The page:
Occupational Asthma Reference

Burge CBSG, Moore VC, Pantin CFA, Robertson AS, Burge PS, Diagnosis of occupational asthma from time point differences in serial PEF measurements, Thorax, 2009;64:1032-1036,

Keywords:

Known Authors

Sherwood Burge, Oasys Sherwood Burge

Charles Pantin, Keele, UK Charles Pantin

Vicky Moore, Oasys Vicky Moore

Cedd Burge, Oasys Cedd Burge

Alastair Robertson, Selly Oak Hospital Alastair Robertson

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Abstract

Background
The diagnosis of occupational asthma requires objective confirmation. Analysis of serial measurements of peak expiratory flow (PEF) is usually the most convenient first step in the diagnostic process. A new method of analysis originally developed to detect late asthmatic reactions following specific inhalation testing is described. This was applied to serial PEF measurements made over many days in the workplace to supplement existing methods of PEF analysis.

Methods
236 records from workers with independently diagnosed occupational asthma and 320 records from controls with asthma were available. The pooled standard deviation for rest day measurements was obtained from an analysis of variance by time. Work day PEF measurements were meaned into matching 2-hourly time segments. Time points with mean work day PEF statistically lower (at the Bonferroni adjusted 5% level) than the rest days were counted after adjusting for the number of contributing measurements.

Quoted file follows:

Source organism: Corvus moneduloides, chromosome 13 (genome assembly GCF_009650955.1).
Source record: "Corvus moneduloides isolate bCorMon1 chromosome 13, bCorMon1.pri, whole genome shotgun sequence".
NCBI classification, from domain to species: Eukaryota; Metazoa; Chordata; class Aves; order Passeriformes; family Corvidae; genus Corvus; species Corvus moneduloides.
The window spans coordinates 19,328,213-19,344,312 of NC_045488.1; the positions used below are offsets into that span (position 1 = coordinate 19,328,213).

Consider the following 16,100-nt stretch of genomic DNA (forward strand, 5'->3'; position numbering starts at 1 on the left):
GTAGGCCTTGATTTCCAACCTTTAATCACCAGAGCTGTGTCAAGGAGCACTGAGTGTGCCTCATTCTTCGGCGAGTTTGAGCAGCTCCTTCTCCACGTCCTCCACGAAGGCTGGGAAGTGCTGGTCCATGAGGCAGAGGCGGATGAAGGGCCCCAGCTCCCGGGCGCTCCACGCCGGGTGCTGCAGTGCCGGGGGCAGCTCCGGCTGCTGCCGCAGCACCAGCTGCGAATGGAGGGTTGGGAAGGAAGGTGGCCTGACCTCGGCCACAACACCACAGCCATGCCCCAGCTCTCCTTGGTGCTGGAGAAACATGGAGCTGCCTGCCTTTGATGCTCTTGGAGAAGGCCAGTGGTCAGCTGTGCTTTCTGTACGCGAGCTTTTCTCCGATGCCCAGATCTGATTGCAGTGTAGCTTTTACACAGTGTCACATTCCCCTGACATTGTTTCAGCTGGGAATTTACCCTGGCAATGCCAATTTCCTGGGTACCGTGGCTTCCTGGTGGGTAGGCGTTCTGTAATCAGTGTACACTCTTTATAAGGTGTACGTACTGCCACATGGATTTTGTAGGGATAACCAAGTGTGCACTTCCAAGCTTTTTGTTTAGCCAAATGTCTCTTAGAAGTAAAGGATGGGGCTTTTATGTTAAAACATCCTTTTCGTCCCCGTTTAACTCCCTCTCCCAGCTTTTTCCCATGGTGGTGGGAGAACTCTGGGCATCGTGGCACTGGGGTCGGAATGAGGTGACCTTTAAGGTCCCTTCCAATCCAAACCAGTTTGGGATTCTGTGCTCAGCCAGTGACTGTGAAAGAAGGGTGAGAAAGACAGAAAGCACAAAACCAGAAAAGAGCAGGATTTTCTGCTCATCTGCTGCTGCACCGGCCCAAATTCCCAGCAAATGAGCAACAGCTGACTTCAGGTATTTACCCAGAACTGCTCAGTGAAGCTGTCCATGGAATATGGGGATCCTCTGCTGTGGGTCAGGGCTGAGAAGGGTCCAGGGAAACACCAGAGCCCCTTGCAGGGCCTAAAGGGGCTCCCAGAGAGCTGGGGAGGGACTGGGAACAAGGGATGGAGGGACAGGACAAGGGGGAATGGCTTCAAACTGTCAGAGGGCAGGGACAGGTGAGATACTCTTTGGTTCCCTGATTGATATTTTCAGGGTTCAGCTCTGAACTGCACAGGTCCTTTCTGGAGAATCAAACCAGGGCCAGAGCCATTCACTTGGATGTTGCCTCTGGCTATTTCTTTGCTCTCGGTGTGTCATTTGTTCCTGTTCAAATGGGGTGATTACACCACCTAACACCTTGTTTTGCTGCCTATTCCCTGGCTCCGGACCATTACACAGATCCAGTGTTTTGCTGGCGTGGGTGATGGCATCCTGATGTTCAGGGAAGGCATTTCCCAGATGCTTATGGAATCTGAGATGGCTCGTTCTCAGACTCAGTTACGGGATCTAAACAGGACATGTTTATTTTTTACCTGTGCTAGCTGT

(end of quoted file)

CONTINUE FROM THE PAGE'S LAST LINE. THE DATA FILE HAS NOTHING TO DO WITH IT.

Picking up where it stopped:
Results
A minimum of four time point comparisons were needed. Records with >=2 time points significantly lower on work days had a sensitivity of 67% and a specificity of 99% for the diagnosis of occupational asthma against independent diagnoses. Reducing the requirements to >=1 non-waking time point difference increased sensitivity to 77% and reduced specificity to 93%. The analysis was only applicable to 43% of available records, mainly due to differences in waking times on work and rest days.

Conclusion
Time point analysis complements other validated methods of PEF analysis for the diagnosis of occupational asthma. It requires shorter records than are required for the Oasys score and can identify smaller changes than other methods, but is dependent on low rest day PEF variance.

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Associated Questions

Registered users of this website have associated this reference with the following questions. This association is not a part of the BOHRF occupational asthma guidelines.

What are the sensitivity and specificity of serial measurements of peak flow in the diagnosis of occupational asthma?
Cedd Burge A minimum of four time point comparisons were needed (43% of available records - but improvable if collecting data prospectively). Sensitivity of 67% and a specificity of 99%.
What are the minimum criteria for serial measurements of peak flow to maintain a high degree of diagnostic accuracy?
Cedd Burge A minimum of four time point comparisons were needed (only 43% of available records). This equates to a minimum of four readings per day for 3 work and 3 rest days, as long as readings taken at the same times every day. 6-8 readings per day for 5 work days (1 week) and 4 rest days (2 weekends) should be requested from patients. Patients need to wake up at similar times on work and rest days.

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